How Realistic Is Gravity? Bad Science, Errors, And Accuracy Of The 2013 Blockbuster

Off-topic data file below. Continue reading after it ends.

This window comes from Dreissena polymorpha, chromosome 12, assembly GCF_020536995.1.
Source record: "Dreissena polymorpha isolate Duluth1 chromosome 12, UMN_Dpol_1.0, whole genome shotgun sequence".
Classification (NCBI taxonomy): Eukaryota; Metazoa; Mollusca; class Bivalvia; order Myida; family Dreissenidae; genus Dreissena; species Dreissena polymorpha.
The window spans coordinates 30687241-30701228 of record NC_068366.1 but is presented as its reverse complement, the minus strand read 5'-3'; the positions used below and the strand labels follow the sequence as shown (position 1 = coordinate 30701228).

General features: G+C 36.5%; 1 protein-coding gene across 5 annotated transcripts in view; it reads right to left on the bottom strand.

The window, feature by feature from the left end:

Chat with us in Facebook Messenger. Find out what's happening in the world as it unfolds. Photos: Sandra Bullock: America's sweetheart. We know you don't need another reason to love Sandra Bullock. The acclaimed actress has earned the title of "America's sweetheart" by being charming and self-deprecating, grounded but also a talented Hollywood star. Hide Caption. Bullock and John Travolta have some fun in Las Vegas after being named the National Association of Theatre Owners' female and male stars of the year. Bullock plays a single mom embarking on a new romance in the movie "Hope Floats. Bullock and Ben Affleck starred in "Forces of Nature" in A role in "28 Days" in allowed Bullock to further display her acting chops as a woman forced to enter rehab. Michael Caine walks with Bullock in a scene from the film "Miss Congeniality. Hugh Grant and the actress have chemistry in 's "Two Weeks Notice. Bullock suffers as Jean Cabot in the critically acclaimed drama ''Crash. InBullock steps out with her then-husband, Jesse James, at the premiere of "Premonition" in Hollywood. The actress stars as Linda in the psychological thriller "Premonition. Ryan Reynolds and Bullock shake things up in 's "The Proposal. Bullock and her son, Louis, on the streets of Manhattan in Bullock is set adrift in space in the thriller "Gravity," which earned her several accolades, including a best actress Oscar nomination. Bullock, who voices Scarlet Overkill in "Minions," arrives at the premiere of the "Despicable Me" spin-off in June Bullock will star in "Ocean's Eight," an all-female remake of the heist film "Ocean's Eleven" set to be released in In "Gravity," George Clooney plays a veteran astronaut who looks amusingly like Buzz Lightyear, and Sandra Bullock is a medical engineer who is taking her first voyage into space and is having a hard time keeping her lunch down. They float around in the inky silent darkness, bobbing and gliding, with Earth spread out beneath them like a giant luminescent screensaver. Even when tethered to a spacecraft, the two are really out there, exhilaratingly and terrifyingly free. Gravity is an awesome technological daydream of a movie, one that might be classified as science fiction, except that it isn't a futuristic fantasy. It's a tale of disaster and grief and survival rooted in the possibilities of space travel as they exist today. Part of what makes the film so thrilling is that it gives its characters no easy outs. In Gravity, though, the director works in such an ingeniously flowing and sustained way that his images all but transcend the essential visual grammar of ''the shot. Sandra Bullock keeps defying 'Gravity' with her career. At the beginning we hear radio burbles of talk between the astronauts and Houston, and then, almost imperceptibly, a spacecraft drifts into view from the right side of the screen — it's a U. A Russian satellite has exploded, causing a chain reaction.